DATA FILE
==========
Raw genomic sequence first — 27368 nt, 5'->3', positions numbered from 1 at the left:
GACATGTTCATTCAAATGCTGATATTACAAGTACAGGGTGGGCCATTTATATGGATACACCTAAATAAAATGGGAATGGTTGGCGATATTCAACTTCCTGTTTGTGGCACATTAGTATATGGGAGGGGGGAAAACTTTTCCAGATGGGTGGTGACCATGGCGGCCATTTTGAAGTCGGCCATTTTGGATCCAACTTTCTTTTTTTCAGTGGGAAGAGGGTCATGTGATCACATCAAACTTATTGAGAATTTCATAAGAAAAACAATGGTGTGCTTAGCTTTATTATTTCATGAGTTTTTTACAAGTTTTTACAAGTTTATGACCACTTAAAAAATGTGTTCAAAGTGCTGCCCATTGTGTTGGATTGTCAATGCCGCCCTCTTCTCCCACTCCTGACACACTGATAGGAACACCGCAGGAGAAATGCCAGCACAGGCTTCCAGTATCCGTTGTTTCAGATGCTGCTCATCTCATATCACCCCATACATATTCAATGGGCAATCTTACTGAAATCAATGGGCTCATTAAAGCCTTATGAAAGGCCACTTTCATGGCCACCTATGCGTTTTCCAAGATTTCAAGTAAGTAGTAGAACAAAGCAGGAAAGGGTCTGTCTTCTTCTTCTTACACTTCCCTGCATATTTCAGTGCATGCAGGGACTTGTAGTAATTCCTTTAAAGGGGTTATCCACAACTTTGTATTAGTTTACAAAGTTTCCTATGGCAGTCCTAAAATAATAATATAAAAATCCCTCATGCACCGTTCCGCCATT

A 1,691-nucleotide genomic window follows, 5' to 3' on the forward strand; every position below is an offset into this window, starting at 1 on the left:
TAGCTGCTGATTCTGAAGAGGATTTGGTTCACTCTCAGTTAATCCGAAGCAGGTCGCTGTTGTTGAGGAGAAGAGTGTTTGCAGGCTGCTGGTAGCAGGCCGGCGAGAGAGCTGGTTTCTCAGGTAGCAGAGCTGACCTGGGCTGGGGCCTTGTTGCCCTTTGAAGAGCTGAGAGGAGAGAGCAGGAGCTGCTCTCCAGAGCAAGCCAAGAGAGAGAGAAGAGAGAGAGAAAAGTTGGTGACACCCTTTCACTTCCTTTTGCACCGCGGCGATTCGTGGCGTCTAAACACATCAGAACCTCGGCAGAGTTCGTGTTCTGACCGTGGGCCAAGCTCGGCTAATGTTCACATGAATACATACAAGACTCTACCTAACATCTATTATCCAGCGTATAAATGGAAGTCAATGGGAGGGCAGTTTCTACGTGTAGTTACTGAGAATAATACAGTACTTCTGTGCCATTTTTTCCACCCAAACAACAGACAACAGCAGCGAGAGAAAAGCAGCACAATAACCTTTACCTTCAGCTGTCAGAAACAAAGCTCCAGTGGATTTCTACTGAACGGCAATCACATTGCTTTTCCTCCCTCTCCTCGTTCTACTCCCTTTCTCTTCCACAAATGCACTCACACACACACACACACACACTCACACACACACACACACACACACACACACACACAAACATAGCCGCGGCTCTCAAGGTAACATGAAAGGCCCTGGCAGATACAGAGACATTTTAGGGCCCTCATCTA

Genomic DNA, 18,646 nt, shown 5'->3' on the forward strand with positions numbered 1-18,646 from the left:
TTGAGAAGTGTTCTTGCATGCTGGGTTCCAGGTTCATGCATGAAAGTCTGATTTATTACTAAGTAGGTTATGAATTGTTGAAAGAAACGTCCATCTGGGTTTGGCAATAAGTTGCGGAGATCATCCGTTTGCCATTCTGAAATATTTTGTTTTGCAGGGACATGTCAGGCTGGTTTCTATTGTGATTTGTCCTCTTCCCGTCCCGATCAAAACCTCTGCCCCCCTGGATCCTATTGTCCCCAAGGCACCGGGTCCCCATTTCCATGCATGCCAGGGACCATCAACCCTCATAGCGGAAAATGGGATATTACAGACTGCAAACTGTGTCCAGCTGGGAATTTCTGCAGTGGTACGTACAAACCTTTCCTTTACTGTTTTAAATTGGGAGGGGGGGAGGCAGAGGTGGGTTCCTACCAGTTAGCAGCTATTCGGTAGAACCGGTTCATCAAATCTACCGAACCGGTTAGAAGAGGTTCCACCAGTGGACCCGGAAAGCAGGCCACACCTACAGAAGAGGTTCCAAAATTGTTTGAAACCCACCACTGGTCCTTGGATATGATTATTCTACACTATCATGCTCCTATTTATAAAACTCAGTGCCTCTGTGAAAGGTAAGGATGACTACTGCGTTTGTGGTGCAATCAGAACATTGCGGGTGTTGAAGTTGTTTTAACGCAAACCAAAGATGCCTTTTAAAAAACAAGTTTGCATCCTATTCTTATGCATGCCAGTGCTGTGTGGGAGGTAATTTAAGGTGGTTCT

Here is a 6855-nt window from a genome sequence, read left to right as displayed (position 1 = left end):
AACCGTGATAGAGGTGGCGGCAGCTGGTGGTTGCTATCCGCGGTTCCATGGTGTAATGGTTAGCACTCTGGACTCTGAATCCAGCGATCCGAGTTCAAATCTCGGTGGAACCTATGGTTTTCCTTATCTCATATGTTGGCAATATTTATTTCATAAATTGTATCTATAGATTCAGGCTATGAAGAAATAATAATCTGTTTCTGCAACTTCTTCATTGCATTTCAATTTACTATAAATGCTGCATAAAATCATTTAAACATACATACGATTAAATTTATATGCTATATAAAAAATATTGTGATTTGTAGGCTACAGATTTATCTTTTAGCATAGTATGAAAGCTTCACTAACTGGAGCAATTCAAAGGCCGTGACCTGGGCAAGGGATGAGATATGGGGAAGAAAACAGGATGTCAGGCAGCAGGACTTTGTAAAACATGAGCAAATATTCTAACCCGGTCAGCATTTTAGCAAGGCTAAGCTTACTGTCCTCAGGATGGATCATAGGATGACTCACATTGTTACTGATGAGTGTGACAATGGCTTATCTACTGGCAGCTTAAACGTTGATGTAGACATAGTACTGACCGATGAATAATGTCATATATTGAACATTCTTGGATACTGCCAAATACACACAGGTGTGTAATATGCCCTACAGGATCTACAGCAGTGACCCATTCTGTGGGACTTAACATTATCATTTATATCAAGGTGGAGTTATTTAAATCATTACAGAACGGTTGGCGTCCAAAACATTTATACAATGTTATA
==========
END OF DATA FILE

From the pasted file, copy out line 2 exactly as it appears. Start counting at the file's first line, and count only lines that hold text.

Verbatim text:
GACATGTTCATTCAAATGCTGATATTACAAGTACAGGGTGGGCCATTTATATGGATACACCTAAATAAAATGGGAATGGTTGGCGATATTCAACTTCCTGTTTGTGGCACATTAGTATATGGGAGGGGGGAAAACTTTTCCAGATGGGTGGTGACCATGGCGGCCATTTTGAAGTCGGCCATTTTGGATCCAACTTTCTTTTTTTCAGTGGGAAGAGGGTCATGTGATCACATCAAACTTATTGAGAATTTCATAAGAAAAACAATGGTGTGCTTAGCTTTATTATTTCATGAGTTTTTTACAAGTTTTTACAAGTTTATGACCACTTAAAAAATGTGTTCAAAGTGCTGCCCATTGTGTTGGATTGTCAATGCCGCCCTCTTCTCCCACTCCTGACACACTGATAGGAACACCGCAGGAGAAATGCCAGCACAGGCTTCCAGTATCCGTTGTTTCAGATGCTGCTCATCTCATATCACCCCATACATATTCAATGGGCAATCTTACTGAAATCAATGGGCTCATTAAAGCCTTATGAAAGGCCACTTTCATGGCCACCTATGCGTTTTCCAAGATTTCAAGTAAGTAGTAGAACAAAGCAGGAAAGGGTCTGTCTTCTTCTTCTTACACTTCCCTGCATATTTCAGTGCATGCAGGGACTTGTAGTAATTCCTTTAAAGGGGTTATCCACAACTTTGTATTAGTTTACAAAGTTTCCTATGGCAGTCCTAAAATAATAATATAAAAATCCCTCATGCACCGTTCCGCCATT